"Berger facetiously describes the tactic as one in which a person 'acquires scruples and keeps on cheating.' 'Only he who understands the rules is in a position to cheat.' . . .
"In a series of magazine articles written in 1960 I advocated something like Berger's vision. Deliberately choosing dramatic terms to emphasize a point that could be lost in subtlety otherwise, I spoke of living in denominations and being faithful to their disciplines. But meanwhile, there must be 'subversion,' 'infiltration,' 'encirclement= and other tactics which work toward the ultimate death and transfiguration of these forms. These tactics were subjected to some criticism: is there not in them a denial of Christian truth and discipline and a betrayal of ethics in an open-faced advocacy of this sort? This question is legitimate among those who equate the accidents of their denominational history with the whole of the Christian tradition. To those who make a distinction, the tactic appears in a different light entirely. " (CHURCH UNITY AND CHURCH MISSION, pp. 124-1261.)
One would suppose, having read Ketcherside and reading the above, that Ketcherside has so steeped himself in the propoganda of sectarian ecumenists, as it were by a process of osmosis, to have been infused both with their theology and their ethics. Such is simply the old doctrine of "the end justifying the means" in a new theological dress.
Fundamental to all of this reasoning is the concept of the "true church of Christ" consisting of the truly pious in all existing forms of so-called Christendom. Animated by such a concept, I any corporate body or form (now or ever existing) with its particular creed, organization, and practice must be conceived of as less than the church of God, hence is expendable in the search for fellowship and unity regardless of the ethics involved in the accomplishment of its demise.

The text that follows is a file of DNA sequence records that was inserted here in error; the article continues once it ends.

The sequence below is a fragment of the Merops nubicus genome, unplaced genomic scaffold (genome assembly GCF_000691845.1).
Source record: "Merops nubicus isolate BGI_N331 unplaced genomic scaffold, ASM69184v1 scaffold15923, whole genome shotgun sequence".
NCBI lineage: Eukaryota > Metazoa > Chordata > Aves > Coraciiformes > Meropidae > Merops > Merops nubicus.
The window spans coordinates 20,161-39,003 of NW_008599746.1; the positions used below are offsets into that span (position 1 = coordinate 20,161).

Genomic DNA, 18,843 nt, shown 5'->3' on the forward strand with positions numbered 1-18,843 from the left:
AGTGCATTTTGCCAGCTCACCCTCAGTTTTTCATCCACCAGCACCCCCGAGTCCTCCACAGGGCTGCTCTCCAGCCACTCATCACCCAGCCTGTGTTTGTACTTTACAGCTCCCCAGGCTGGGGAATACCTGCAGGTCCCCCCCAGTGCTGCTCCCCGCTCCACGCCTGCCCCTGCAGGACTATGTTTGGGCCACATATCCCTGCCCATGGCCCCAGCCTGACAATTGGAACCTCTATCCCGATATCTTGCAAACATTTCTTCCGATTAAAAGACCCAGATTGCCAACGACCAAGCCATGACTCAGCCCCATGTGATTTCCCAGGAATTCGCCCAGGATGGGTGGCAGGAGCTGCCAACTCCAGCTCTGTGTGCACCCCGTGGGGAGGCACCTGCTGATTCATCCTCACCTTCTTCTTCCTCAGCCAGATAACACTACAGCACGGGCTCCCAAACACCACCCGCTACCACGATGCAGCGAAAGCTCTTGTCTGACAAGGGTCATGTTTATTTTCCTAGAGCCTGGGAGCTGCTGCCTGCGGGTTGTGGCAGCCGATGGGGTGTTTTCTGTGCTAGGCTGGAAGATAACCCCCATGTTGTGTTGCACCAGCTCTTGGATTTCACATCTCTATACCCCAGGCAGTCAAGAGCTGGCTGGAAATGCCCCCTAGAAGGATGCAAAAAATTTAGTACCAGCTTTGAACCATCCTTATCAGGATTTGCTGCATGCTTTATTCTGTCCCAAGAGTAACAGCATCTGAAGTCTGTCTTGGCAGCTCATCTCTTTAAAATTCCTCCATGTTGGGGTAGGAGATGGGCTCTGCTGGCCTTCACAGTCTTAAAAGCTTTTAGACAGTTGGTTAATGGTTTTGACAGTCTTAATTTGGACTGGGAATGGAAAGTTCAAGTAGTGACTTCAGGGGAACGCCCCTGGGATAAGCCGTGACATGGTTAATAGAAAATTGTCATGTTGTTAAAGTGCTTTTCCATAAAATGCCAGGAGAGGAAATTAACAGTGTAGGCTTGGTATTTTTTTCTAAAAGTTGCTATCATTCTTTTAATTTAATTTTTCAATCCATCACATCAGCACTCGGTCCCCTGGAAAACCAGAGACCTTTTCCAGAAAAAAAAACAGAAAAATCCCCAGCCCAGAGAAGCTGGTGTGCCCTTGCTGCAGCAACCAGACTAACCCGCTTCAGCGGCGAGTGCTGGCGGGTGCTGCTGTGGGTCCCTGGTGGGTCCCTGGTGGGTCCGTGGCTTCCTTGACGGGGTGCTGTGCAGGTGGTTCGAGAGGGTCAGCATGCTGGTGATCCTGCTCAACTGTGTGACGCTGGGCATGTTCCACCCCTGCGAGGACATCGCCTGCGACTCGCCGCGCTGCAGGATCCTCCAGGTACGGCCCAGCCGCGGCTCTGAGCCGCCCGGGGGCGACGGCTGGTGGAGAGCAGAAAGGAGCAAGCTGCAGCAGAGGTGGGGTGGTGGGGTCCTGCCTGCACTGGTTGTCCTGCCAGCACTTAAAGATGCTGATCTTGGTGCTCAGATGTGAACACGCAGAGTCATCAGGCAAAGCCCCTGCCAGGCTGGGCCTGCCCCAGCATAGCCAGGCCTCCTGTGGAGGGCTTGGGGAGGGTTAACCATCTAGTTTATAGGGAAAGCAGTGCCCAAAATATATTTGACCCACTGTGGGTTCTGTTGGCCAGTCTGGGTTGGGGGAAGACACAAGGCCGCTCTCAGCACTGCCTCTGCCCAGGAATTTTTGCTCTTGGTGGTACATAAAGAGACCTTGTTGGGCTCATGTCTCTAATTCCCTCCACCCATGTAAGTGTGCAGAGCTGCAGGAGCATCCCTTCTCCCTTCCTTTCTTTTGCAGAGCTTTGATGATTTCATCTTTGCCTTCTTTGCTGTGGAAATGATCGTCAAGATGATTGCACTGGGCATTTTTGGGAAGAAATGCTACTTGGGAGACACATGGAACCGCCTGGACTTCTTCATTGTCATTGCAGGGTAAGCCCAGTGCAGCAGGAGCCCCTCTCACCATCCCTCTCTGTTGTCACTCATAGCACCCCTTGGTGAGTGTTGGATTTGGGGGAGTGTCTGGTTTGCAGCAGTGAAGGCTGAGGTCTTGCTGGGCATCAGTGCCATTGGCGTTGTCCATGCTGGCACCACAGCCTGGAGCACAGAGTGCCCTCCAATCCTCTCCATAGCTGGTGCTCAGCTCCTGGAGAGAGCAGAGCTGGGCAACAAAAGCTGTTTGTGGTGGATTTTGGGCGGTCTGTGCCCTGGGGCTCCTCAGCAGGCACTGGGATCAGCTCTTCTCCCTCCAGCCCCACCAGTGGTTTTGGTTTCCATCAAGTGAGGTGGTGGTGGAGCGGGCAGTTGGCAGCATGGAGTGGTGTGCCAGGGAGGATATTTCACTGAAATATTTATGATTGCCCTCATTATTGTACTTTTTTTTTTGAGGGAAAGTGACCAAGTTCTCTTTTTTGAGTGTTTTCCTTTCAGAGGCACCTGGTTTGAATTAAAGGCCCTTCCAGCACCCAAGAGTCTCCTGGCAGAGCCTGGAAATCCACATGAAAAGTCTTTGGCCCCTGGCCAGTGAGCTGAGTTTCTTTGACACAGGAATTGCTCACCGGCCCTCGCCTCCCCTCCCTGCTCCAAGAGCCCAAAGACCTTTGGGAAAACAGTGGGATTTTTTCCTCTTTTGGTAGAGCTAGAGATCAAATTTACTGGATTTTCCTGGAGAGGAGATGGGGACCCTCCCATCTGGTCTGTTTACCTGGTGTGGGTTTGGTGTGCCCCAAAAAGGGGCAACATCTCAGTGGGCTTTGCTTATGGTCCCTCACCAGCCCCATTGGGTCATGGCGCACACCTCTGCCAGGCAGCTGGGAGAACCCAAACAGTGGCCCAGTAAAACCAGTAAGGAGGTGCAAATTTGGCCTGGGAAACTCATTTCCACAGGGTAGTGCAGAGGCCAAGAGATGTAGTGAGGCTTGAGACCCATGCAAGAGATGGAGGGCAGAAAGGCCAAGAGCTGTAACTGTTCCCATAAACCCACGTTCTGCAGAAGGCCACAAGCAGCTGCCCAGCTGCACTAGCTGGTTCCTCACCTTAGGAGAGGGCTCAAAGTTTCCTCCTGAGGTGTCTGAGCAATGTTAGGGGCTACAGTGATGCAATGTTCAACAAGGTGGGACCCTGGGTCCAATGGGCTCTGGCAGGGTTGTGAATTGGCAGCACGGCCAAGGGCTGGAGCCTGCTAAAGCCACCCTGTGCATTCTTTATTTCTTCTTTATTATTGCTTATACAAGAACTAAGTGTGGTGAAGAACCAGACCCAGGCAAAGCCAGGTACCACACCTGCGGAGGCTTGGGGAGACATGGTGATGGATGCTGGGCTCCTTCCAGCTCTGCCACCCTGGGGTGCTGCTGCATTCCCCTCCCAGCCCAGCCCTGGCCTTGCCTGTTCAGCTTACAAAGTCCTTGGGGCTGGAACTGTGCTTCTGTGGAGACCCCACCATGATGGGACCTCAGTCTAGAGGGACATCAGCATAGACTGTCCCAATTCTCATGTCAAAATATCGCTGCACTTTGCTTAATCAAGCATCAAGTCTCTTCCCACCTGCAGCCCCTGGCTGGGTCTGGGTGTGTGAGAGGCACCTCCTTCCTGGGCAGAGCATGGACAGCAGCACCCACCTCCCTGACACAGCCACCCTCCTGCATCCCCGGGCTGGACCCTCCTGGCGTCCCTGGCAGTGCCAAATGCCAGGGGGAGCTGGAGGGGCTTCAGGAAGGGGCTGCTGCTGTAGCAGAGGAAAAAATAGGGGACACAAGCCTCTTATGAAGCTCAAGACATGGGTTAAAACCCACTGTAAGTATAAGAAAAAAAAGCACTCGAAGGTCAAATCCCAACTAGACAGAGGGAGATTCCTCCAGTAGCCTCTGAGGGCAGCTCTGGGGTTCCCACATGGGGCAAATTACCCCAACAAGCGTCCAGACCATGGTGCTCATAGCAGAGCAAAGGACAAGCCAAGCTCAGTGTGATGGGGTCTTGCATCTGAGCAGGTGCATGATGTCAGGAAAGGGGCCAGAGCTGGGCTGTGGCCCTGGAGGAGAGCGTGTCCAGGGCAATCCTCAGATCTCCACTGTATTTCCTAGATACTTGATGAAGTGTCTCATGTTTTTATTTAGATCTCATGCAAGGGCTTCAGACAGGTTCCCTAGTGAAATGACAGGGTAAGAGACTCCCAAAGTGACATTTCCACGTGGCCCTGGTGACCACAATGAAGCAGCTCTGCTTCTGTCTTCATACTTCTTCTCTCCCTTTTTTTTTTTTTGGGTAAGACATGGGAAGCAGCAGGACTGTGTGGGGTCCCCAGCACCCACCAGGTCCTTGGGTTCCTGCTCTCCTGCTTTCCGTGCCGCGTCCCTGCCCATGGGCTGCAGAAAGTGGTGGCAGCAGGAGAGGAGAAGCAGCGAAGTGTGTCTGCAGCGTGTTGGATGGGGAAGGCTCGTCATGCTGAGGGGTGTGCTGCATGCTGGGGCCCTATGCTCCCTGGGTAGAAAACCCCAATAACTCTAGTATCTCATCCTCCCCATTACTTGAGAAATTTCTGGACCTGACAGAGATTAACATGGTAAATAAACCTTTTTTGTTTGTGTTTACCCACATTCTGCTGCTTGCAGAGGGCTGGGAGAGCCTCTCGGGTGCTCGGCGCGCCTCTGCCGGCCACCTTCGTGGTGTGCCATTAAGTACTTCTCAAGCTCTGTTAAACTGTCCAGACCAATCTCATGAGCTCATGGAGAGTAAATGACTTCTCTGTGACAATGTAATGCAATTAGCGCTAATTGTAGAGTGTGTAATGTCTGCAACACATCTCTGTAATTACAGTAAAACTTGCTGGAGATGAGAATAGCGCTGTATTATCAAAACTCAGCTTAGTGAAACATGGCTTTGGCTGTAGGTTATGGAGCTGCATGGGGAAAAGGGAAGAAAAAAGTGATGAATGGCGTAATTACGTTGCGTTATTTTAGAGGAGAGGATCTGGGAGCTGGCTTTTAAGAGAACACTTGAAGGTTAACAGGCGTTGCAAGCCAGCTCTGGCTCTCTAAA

This is why Brother Ketcherside suggests that young men imbued with his (Ketchersides's) concepts not change religious parties but work subversively within those parties.
Further to establish our contention concerning Ketchersideism and "the invisible church theory," let us note another quotation from a modern theological scholarone very popular both with Ketcherside and Leroy Garrett; namely, John R. W Stott. Mr. Stott is the Rector of All Souls Church, London, and serves as Chaplain to Her Majesty, the Queen of England. He is the author of numerous books and articles and is generally accepted as a representative scholar of our time. Mr. Stott says:
"At last the Christ came. Jesus of Nazareth announced the arrival,of the long-awaited kingdom. . . God's people would no longer be a race apart, but a society whose members were drawn from every nation, kindred, and tongue. Go ... the risen Lord commanded His followers, 'and make disciples of all nations . . . '(Mt. 28:19). The sum total of these disciples He called 'my church' (Mt. 16.-18).
"So God's pledge to Abraham, repeated several times to him and renewed to his sons, is being fulfilled in the growth of the world-wide Church today. 'If you are Christ's,' wrote St. Paul, 'then you are Abraham's offspring, heirs according to the promise' (Gal. 3.-29).